skip to main content

Starch – carrageenan based low-cost membrane permeability characteristic and its application for yeast microbial fuel cells

1Department of Chemistry, Diponegoro University, Jl. Prof. Sudharto, SH, Tembalang, Semarang 50275, Indonesia

2Master Program of Energy, School of Postgraduate Studies, Jl. Imam Bardjo, SH, Pleburan, Semarang 50241, Indonesia

3Department of Chemical Engineering, Institut Teknologi Indonesia, Jl. Raya Puspiptek Serpong, South Tangerang 15314, Indonesia

4 Research Center for Environmental and Clean Technology, National Research and Innovation Agency, KST BRIN Cisitu, Bandung 40135, Indonesia

5 Collaborative Researh Center for Zero Waste and Sustainability, Universitas Katolik Widya Mandala, Surabaya 60114, Indonesia

6 Center of Biomass and Renewable Energy (CBIORE), Chemical Engineering Department, Diponegoro University, Indonesia

View all affiliations
Received: 26 Oct 2023; Revised: 15 Jan 2024; Accepted: 17 Feb 2024; Available online: 25 Feb 2024; Published: 1 Mar 2024.
Editor(s): Rock Keey Liew
Open Access Copyright (c) 2024 The Author(s). Published by Centre of Biomass and Renewable Energy (CBIORE)
Creative Commons License This work is licensed under a Creative Commons Attribution-ShareAlike 4.0 International License.

Citation Format:

Microbial fuel cells (MFCs) are an innovative method that generates sustainable electricity by exploiting the metabolic processes of microorganisms. The membrane that divides the anode and cathode chambers is an important component of MFCs. Commercially available membranes, such as Nafion, are both costly, not sustainable, and harmful to the environment. In this study, a low-cost alternative membrane for MFCs based on a starch-carrageenan blend (SCB-LCM) was synthesized. The SCB-LCM membrane was created by combining starch and carrageenan and demonstrated a high dehydration rate of 98.87 % over six hours. SEM analysis revealed a smooth surface morphology with no pores on the membrane surface. The performance of SCB-LCM membrane-based MFCs was evaluated and compared to that of other membranes, including Nafion 117 and Nafion 212. All membranes tested over 25 hours lost significant weight, with SCB-LCM losing the least. The maximum power density (MPD) of the SCB-LCM MFCs was 15.77 ± 4.34 mW/m2, indicating comparable performance to commercial membranes. Moreover, the cost-to-power ratio for MFCs employing SCB-LCM was the lowest (0.03 USD.m2/mW) when compared to other membranes, indicating that SCB-LCM might be a viable and cost-effective alternative to Nafion in MFCs. These SCB-LCM findings lay the groundwork for future research into low-cost and sustainable membrane for MFC technologies.  

Fulltext View|Download
Keywords: Biomass; Bioenergy; Energy Production; Renewable Energy; Sustainable Energy

Article Metrics:

  1. Abdou, E. S., & Sorour, M. A. (2014). Preparation and characterization of starch/carrageenan edible films. International Food Research Journal, 21(1), 189–193.
  2. Ahmed, A., Niazi, M. B. K., Jahan, Z., Samin, G., Pervaiz, E., Hussain, A., & Mehran, M. T. (2020). Enhancing the thermal, mechanical and swelling properties of PVA/starch nanocomposite membranes incorporating gC 3 N 4. Journal of Polymers and the Environment, 28, 100-115.
  3. Ahmed, E. M. (2015). Hydrogel: Preparation, characterization, and applications: A review. Journal of Advanced Research, 6(2), 105–121.
  4. Arun, J., SundarRajan, P., Pavithra, K. G., Priyadharsini, P., Shyam, S., Goutham, R., ... & Pugazhendhi, A. (2024). New insights into microbial electrolysis cells (MEC) and microbial fuel cells (MFC) for simultaneous wastewater treatment and green fuel (hydrogen) generation. Fuel, 355, 129530.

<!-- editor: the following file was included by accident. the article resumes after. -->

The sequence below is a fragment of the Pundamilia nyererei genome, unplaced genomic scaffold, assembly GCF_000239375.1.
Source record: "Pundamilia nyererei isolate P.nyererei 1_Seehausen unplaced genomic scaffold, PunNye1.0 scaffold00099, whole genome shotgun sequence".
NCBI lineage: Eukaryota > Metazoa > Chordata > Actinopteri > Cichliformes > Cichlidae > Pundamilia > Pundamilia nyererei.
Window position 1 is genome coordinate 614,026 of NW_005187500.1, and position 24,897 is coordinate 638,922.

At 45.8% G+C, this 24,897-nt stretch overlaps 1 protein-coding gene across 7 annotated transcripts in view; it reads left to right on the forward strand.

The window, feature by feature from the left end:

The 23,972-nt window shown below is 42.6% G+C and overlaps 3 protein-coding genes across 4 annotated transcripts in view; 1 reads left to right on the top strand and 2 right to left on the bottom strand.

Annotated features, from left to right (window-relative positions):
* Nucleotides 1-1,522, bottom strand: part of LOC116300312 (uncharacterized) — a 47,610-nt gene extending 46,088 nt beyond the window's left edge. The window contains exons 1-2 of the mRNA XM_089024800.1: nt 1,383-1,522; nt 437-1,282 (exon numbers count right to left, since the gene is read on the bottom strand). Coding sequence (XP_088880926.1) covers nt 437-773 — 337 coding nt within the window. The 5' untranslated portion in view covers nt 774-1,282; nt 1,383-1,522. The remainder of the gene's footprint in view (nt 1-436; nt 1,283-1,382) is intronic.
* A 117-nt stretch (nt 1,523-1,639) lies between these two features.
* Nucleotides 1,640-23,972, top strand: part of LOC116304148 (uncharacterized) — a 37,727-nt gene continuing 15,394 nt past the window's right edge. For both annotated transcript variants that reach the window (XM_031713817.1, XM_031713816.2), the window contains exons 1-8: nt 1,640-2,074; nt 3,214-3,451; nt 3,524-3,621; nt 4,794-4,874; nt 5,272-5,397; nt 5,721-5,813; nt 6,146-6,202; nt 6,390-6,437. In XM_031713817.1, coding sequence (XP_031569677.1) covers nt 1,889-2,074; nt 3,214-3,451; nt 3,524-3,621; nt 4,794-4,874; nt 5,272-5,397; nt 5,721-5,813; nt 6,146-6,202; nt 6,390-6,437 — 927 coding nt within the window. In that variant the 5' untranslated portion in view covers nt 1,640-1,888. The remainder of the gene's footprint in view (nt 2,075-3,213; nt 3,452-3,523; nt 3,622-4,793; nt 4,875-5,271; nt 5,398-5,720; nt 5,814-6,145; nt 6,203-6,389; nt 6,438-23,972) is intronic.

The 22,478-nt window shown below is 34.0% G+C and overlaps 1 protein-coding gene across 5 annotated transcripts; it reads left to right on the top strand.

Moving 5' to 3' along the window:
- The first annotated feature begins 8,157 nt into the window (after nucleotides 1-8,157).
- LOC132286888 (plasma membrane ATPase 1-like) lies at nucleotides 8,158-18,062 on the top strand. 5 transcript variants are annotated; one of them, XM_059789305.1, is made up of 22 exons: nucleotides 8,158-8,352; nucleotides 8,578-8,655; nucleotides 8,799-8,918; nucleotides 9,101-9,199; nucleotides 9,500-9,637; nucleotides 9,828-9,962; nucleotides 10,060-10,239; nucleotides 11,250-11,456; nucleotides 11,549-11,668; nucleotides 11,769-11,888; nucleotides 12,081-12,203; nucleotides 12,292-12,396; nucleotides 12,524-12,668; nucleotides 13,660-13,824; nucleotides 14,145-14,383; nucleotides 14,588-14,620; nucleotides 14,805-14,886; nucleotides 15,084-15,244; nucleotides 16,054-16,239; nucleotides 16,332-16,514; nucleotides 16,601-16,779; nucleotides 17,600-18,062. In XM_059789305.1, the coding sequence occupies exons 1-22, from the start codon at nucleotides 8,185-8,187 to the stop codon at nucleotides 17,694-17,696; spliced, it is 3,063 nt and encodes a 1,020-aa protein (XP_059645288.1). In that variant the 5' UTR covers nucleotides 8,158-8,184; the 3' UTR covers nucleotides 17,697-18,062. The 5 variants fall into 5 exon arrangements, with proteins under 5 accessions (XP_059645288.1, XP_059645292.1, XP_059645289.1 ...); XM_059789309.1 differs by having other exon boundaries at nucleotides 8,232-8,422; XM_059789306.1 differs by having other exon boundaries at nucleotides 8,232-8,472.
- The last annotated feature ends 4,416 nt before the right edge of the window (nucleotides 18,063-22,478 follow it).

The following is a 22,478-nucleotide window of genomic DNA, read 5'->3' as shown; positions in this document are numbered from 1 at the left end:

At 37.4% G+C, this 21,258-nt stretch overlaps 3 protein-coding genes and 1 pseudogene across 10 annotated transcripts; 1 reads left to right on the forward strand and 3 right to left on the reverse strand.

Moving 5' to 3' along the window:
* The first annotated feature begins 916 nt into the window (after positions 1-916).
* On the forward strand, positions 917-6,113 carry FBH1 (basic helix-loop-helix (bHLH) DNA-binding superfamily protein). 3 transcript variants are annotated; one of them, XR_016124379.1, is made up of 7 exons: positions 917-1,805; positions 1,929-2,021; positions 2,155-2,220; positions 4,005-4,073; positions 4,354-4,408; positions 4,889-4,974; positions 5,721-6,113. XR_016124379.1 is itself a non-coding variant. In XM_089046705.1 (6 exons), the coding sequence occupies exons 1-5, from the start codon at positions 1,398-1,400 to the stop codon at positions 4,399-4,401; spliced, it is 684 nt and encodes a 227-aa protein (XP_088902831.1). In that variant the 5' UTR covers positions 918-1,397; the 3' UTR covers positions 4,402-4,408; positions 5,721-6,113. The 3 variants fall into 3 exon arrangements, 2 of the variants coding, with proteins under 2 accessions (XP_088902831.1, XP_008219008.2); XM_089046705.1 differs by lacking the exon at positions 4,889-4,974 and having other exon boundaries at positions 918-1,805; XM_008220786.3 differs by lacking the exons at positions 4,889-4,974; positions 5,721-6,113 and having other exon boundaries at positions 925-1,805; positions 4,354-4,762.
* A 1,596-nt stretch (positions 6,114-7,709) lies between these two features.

5. Ayyaru, S., & Dharmalingam, S. (2011). Development of MFC using sulphonated polyether ether ketone (SPEEK) membrane for electricity generation from waste water. Bioresource Technology, 102(24), 11167–11171.
  6. Boas, J. V., Oliveira, V. B., Simões, M., & Pinto, A. M. (2022). Review on microbial fuel cells applications, developments and costs. Journal of Environmental Management, 307, 114525.
  7. Castaño, J., Guadarrama-Lezama, A. Y., Hernández, J., Colín-Cruz, M., Muñoz, M., & Castillo, S. (2017). Preparation, characterization and antifungal properties of polysaccharide–polysaccharide and polysaccharide–protein films. Journal of Materials Science, 52(1), 353–366.
  8. Castaño, J., Rodríguez-Llamazares, S., Contreras, K., Carrasco, C., Pozo, C., Bouza, R., Franco, C. M. L., & Giraldo, D. (2014). Horse chestnut (Aesculus hippocastanum L.) starch: Basic physico-chemical characteristics and use as thermoplastic material. Carbohydrate Polymers, 112, 677–685.
  9. Chakraborty, I., Das, S., Dubey, B. K., & Ghangrekar, M. M. (2020). Novel low cost proton exchange membrane made from sulphonated biochar for application in microbial fuel cells. Materials Chemistry and Physics, 239, 122025.
  10. Cheng, S., Ye, Y., Ding, W., & Pan, B. (2014). Enhancing power generation of scale-up microbial fuel cells by optimizing the leading-out terminal of anode. Journal of Power Sources, 248, 931–938.
  11. Christwardana, M., Ismojo, I., & Marsudi, S. (2021). Physical, Thermal Stability, and Mechanical Characteristics of New Bioplastic Elastomer from Blends Cassava and Tannia Starches as Green Material. Molekul, 16(1), 46.
  12. Christwardana, M., Ismojo, I., & Marsudi, S. (2022). Biodegradation Kinetic Study of Cassava & Tannia Starch-Based Bioplastics as Green Material in Various Media. Molekul, 17(1), 19.
  13. Christwardana, M., Joelianingsih, J., Yoshi, L. A., & Hadiyanto, H. (2022). Binderless carbon nanotube/carbon felt anode to improve yeast microbial fuel cell performance. Current Research in Green and Sustainable Chemistry, 5, 100323.
  14. Cui, C., Ji, N., Wang, Y., Xiong, L., & Sun, Q. (2021). Bioactive and intelligent starch-based films: A review. Trends in Food Science & Technology, 116, 854–869.